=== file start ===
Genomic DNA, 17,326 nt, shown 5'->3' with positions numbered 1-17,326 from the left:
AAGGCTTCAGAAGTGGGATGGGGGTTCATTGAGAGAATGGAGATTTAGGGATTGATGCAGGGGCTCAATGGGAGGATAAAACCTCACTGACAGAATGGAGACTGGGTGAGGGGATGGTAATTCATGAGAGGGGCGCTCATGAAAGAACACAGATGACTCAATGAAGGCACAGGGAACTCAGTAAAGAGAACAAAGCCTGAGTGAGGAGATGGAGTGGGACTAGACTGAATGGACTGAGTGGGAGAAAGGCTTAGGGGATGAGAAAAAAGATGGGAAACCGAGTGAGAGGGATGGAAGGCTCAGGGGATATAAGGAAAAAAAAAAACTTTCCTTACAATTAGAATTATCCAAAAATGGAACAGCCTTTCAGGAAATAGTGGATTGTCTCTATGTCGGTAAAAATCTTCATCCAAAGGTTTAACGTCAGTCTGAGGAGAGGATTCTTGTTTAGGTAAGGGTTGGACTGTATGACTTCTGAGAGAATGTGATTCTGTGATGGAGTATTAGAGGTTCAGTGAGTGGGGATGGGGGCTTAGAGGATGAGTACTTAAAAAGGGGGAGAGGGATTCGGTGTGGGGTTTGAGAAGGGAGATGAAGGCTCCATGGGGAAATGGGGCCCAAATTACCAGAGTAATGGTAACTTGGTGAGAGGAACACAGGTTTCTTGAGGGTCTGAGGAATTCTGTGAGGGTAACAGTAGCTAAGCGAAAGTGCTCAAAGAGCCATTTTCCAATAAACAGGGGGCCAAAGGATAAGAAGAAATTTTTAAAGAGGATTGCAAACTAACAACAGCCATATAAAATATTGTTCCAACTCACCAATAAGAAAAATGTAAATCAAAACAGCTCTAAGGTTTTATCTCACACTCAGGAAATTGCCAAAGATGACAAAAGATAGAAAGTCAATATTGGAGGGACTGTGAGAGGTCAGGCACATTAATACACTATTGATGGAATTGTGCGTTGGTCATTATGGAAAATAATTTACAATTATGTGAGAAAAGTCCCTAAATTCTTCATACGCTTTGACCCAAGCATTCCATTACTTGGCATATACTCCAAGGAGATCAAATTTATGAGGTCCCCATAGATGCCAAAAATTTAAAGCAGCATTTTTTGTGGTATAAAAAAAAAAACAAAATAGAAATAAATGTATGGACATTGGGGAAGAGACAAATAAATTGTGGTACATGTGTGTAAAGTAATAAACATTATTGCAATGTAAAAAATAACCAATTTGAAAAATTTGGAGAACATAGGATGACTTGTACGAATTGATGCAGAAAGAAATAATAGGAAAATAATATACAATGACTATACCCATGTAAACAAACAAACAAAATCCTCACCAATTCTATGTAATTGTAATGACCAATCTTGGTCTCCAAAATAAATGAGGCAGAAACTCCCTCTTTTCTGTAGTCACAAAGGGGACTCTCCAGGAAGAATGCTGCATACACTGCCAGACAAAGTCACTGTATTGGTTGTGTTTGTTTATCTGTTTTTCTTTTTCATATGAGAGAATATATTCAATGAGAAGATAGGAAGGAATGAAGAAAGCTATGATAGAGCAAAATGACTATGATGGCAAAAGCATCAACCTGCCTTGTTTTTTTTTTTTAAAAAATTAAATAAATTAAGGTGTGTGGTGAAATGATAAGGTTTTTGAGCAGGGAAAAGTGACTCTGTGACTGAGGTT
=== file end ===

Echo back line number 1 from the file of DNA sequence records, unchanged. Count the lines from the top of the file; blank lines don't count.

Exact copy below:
Genomic DNA, 17,326 nt, shown 5'->3' with positions numbered 1-17,326 from the left: